African Consultative Group Meeting: Statement by the Chairman of the African Caucus and the Managing Director of the IMFPress Release No.13/121
Mr. Ali Mahmoud Mohamed Abdelrasoul, Chairman of the African Caucus, and Ms. Christine Lagarde, Managing Director of the International Monetary Fund (IMF), co-chaired the African Consultative Group meeting today at the IMF Headquarters. They issued the following statement after the conclusion of the Group’s meeting in Washington. 1
“We discussed the near-term outlook for Africa and some pressing policy challenges. Africa grew slightly faster than the global economy in 2012, but there are marked differences across regions and country groups. Most countries in Sub-Saharan Africa (SSA) continued to record robust growth, but activity in middle income countries in the continent remained sluggish, in part reflecting closer trade linkages with Europe and, in some North African countries, complex political transitions. Looking ahead, growth is projected to remain robust in Sub-Saharan Africa, while recovering gradually in much of North Africa. There are downside risks to the outlook, most notably stemming from the uncertain global environment and from political developments in some countries.
“Against this background, we agreed that countries will have to tailor their policies according to the main challenges they face. Fast growing countries are well-positioned to strengthen fiscal positions, weakened during the crisis period, but slow growing countries will need to moderate the pace of adjustment to support domestic demand. In undertaking fiscal consolidation, it will be important to ensure adequate financing of infrastructure and social needs. The trade-offs involved between these two objectives can be eased by renewed efforts to mobilize revenue and to better prioritize public spending (including the scaling back of costly energy subsidies and replacing them with better targeted forms of social protection), complemented , where available, by concessional financing and grants.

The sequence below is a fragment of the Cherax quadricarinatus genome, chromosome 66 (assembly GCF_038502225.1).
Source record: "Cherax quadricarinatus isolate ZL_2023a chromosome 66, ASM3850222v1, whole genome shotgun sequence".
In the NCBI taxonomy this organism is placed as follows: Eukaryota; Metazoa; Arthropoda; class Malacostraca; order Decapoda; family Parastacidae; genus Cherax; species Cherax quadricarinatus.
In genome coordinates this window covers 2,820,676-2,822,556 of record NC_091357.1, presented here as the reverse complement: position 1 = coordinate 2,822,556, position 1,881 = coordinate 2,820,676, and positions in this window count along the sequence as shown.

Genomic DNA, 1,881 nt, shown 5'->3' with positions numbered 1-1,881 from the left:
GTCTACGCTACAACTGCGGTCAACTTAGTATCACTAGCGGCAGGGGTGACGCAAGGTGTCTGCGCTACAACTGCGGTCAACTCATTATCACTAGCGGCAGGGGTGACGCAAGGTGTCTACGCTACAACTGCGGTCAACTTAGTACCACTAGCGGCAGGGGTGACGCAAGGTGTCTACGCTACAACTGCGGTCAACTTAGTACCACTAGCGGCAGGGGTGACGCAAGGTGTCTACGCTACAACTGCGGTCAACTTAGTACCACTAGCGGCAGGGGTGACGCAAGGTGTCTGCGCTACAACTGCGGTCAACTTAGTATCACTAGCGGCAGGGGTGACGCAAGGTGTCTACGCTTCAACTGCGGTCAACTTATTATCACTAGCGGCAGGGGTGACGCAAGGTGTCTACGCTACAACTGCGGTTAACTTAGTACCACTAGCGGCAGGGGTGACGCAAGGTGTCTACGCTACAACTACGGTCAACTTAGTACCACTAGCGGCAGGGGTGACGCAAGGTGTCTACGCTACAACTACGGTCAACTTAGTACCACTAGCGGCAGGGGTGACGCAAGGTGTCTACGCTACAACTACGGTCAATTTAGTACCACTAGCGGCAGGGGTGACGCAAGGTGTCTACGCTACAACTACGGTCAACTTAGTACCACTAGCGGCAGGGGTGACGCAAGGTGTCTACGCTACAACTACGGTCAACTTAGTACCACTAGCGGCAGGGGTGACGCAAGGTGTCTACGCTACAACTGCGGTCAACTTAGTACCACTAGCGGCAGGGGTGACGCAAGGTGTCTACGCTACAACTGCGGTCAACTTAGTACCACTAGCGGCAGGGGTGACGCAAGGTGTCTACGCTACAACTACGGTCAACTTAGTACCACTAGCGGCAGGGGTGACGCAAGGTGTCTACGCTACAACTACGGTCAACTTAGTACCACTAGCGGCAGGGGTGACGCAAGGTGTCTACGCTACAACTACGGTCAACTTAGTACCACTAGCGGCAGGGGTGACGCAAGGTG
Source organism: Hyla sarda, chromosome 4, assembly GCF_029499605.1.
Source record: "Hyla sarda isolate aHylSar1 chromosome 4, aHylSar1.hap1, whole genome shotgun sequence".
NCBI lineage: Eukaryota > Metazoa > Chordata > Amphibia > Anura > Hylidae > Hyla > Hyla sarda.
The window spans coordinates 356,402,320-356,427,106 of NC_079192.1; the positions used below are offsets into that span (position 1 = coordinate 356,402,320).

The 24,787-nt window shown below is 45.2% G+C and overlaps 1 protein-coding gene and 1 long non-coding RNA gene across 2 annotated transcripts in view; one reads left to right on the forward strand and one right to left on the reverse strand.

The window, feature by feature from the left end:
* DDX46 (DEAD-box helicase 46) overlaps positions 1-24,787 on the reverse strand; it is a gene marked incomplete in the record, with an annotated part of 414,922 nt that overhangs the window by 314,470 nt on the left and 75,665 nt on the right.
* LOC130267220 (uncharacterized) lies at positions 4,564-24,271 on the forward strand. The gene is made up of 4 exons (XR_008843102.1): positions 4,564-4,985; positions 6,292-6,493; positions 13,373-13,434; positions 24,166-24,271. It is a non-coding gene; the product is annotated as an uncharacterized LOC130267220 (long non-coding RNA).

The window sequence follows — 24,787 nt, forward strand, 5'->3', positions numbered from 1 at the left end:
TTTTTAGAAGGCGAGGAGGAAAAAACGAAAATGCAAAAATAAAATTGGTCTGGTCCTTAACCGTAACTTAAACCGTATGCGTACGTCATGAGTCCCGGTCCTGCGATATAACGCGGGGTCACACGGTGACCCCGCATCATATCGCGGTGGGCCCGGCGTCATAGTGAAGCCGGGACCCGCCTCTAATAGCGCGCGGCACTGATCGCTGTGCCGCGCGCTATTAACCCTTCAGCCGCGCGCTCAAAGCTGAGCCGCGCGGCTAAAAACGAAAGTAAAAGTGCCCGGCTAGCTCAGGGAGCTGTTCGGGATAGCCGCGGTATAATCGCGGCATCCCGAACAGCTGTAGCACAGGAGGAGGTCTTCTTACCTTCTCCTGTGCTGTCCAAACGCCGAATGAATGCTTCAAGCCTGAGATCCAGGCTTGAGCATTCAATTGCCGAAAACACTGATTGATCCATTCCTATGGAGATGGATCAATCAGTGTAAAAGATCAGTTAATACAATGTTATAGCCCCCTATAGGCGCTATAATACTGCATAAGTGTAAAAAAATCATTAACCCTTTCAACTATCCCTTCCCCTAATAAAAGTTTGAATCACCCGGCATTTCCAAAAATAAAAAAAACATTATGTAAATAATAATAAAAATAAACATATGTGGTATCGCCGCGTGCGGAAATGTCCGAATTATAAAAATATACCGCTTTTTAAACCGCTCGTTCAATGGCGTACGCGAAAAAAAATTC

“We also agreed on the critical importance of accelerating job creation in the continent. In most countries, investing in education, reducing skill mismatches with private employers’ needs, improving access to finance, and amending business regulations and fostering competition will go a long way to promote employment growth. In addition, many countries, especially low-income ones, stand to gain by investing in infrastructure and raising agricultural productivity.”
“African Governors noted that in the post-financial crisis period, sustaining growth while maintaining macroeconomic stability is becoming a major challenge. Progress in rebuilding buffers has been slow over the past few years, as tightening fiscal policy without creating social tensions and undermining growth prospects is proving difficult for many countries in the continent. Going forward, they cautioned that strategies to rebuild policy space have to balance adjustment against the need to maintain growth and preserve priority social spending and public investment. In this connection, they welcomed the ongoing review of the policy on debt limits in Fund-supported programs and expressed their expectation that the reform package would ensure that borrowing countries would have enough flexibility to manage the financing of essential public investment. Equally, they called on the IMF to explore options for debt relief in favor of countries in debt distress in the continent. They welcomed the IMF continued provision of technical assistance through regional centers. They also encouraged the IMF to conduct more analytical work to better assist member countries in their efforts to foster inclusive growth and stimulate job creation,” Mr. Abdelrasoul said.
Ms. Lagarde added: “On the IMF side, we have recently implemented important initiatives to strengthen our support to African countries through capacity building and financial assistance. To enhance our support for capacity-building, we have established a new Africa Training Institute in Mauritius that will begin operations in the next few months and are to open a sixth regional technical assistance center that will serve the continent in Accra later this year, to meet the needs of non-francophone West African countries. On financial assistance, we have extended the exceptional zero-interest rate on concessional loans for low-income countries through end-2014 and are working to secure the resources needed to continue providing concessional financing to low-income countries on a self-sustained basis over the longer term.”
In closing, the co-chairs noted that “African policy makers and IMF staff will continue working together to monitor domestic and global developments to deal with any adverse events and deploy policies to ensure a strong economic performance in the period ahead”.
1 The African Consultative Group comprises the Fund Governors of a subset of 15 African countries belonging to the African Caucus and Fund management. It was formed in 2007 to enhance the IMF’s policy dialogue with the African Caucus. The Group meets at the time of the Spring Meetings, while Fund Management meets with the full membership of the African Caucus at the time of the Annual Meetings.